A weekly post in which I share (some of) the most thought-provoking content I read this week(ish), which I am too lazy to write full blog posts about.
2017 is off to an exciting start for me, with a new role as Head of People for Actionable.co. I never take the decision to move jobs or organizations lightly, and I already know that I’ve made a great choice. I believe in the change that Actionable is bringing to learning and development, and the team they’ve built to achieve that mission.
For all the talk about the “Future of Work”, it still seems a bit abstract, doesn’t it? It can feel like we have quite enough to deal with in the Present of Work, without thinking about what the future might hold. Automation, AI, “Precarious Employment”; the subject is awash in sometimes confusing jargon. Indeed, aside from taking the odd Uber, most HR professionals I know view the “Gig Economy” as a bit of a buzzword, not as an immediate reality requiring our attention.
I’ve come to believe that we’re wrong about that. In fact, I think that the haze of information about what is happening, and what is possible, have obscured a clear shift in the labour market that we need to be paying closer attention to.
Gig economy: “The use of online platforms to engage in project- or task-based freelance work delivered over the Internet.” (via iLabour)
At a recent author’s talk at the University of Toronto, Joshua Gans opened discussion about his latest book ‘Disruption Dilemma’ by observing:
“People now want to be called disruptive, even when what they are doing is not, and that is a problem.”
He’s right, of course. If I have to listen to one more person tell me that their business idea is ”like Uber, but for X” and then proceed to explain something that is completely and entirely un-Uberesque, I am going to start carrying an airhorn.
“It’s like Uber, but for pet foo-MEEEEEEHHHHHHHHHHHHHHHHHHHHHH!!!!!!!!!
Happy Easter (or long weekend) to you! You can find me guest-posting at the EOList this week as part of a great Mentorship Month line-up. I got a little bit ranty about ‘millennials’ and mentorship. Check it out!
Image credit: Faye Cornish
What a whirlwind at the 2015 HRPA Annual Conference this week! On day one, following three keynotes, 2 sessions, lots of coffee, and two after-parties later, I arrived home with a brain full of ideas and an iPhone full of notes. Here’s my first post from this week’s HRPA Annual Conference 2015:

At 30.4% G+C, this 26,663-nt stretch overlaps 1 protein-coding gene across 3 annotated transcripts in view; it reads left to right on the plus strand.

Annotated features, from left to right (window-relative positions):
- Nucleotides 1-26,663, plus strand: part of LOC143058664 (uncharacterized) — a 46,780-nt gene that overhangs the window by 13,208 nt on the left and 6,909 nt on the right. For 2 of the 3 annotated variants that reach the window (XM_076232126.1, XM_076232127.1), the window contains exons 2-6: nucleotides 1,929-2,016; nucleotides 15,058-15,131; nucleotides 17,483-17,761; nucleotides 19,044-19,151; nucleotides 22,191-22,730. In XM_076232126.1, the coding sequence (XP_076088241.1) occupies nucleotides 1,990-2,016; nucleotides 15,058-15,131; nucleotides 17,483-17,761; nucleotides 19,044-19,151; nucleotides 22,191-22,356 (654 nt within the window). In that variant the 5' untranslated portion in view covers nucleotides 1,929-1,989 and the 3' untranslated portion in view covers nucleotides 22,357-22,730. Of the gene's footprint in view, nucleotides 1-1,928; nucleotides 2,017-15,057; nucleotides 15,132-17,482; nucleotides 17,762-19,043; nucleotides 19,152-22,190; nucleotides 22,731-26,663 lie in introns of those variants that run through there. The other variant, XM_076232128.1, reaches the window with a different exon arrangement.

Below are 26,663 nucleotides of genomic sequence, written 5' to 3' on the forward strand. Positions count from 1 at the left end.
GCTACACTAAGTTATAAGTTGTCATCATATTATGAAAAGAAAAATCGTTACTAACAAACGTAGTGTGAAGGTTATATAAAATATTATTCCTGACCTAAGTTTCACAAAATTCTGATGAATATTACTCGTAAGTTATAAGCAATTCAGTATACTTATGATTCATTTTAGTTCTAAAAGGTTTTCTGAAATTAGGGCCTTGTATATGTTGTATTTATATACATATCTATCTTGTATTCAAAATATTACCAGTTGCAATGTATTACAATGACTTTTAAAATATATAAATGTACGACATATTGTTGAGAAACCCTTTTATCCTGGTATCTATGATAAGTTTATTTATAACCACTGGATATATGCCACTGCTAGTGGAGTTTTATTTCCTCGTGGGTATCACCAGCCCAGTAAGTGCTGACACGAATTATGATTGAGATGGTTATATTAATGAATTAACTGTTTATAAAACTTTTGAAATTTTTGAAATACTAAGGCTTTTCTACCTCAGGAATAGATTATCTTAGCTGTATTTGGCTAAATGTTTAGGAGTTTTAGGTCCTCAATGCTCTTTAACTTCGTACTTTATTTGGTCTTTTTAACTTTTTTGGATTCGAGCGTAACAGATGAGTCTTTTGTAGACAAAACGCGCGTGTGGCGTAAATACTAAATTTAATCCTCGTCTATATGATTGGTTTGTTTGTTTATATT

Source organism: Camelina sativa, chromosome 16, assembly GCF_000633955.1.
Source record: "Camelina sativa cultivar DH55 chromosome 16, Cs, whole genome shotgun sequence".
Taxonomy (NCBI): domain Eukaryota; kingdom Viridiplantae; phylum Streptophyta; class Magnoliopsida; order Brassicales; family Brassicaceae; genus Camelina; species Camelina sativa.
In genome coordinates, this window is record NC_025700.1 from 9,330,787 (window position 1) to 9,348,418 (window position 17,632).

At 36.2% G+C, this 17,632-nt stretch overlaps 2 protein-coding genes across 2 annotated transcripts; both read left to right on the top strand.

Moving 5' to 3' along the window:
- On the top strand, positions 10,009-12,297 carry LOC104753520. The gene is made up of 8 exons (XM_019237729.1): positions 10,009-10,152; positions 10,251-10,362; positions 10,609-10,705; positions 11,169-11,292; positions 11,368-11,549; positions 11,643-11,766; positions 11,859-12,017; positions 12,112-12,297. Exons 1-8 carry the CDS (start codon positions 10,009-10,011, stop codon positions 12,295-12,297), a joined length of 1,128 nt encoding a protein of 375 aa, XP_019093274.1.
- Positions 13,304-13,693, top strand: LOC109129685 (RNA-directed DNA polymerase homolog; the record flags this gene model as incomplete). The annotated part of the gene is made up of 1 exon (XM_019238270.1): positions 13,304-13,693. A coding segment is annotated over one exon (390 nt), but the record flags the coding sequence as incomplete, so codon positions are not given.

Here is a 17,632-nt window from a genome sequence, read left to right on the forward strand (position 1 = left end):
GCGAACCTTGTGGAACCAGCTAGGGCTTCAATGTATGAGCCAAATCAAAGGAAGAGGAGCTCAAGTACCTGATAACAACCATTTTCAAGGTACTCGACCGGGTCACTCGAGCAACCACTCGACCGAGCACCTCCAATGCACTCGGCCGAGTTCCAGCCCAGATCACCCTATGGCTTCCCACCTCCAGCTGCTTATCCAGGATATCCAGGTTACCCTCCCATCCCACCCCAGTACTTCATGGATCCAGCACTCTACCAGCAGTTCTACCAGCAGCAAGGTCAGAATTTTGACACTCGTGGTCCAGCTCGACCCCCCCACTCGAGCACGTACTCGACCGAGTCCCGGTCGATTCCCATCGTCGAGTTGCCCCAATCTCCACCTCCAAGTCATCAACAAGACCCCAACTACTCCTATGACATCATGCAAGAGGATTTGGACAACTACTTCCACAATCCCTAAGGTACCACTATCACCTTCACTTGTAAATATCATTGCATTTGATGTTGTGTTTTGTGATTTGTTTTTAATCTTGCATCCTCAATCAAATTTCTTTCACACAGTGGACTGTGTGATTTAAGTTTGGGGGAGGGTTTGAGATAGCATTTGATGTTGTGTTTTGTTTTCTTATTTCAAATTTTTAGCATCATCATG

Why Your Organization Needs More Rebels, Heretics, and Weirdos
Take a second and think about the best team that you have ever been part of. What made the team great? What did it feel like to be part of it? How did the team members interact with one another?
If the team you’re thinking of was the picture of harmony and cooperation, it might be worth questioning your rose-coloured recollections of just how great it actually was. In the session “When Getting Along Doesn’t Equal Results” Nicole Bendaly notes that while harmony and cohesiveness often figure into our individual visions of an ideal team, these qualities can often mask a disconnect between what a team is doing and why they are doing it (the connection to organizational results). Read more
Note: This post was my contribution to the crowd-sourced ebook This Time It’s Personnel: Humane Resourced 2. The brainchild of David D’Souza, HR pro, fellow contrarian, and spectacular blogger at 101 Half Connected Things, all proceeds from the sale of this ebook go to charities collectively selected by the many talented and creative authors. I am massively enjoying reading the varied viewpoints it contains, and have had more than a few great ideas while absorbing my fellow authors’ wisdom – I very much recommend it (and it’s less than $5).
HR: Organizational Cheerleader or Agony Aunt?
If an Anthropologist were trying to conduct ethnographic research on the tribe known as ‘HR professionals’, HR blogs would offer a rich source of data. I imagine them hunched over a laptop reading, their notebooks filled with scribbles:
“Members of the tribe seem preoccupied with questions of collective purpose and meaning, resulting in a plurality of contradictory identities.”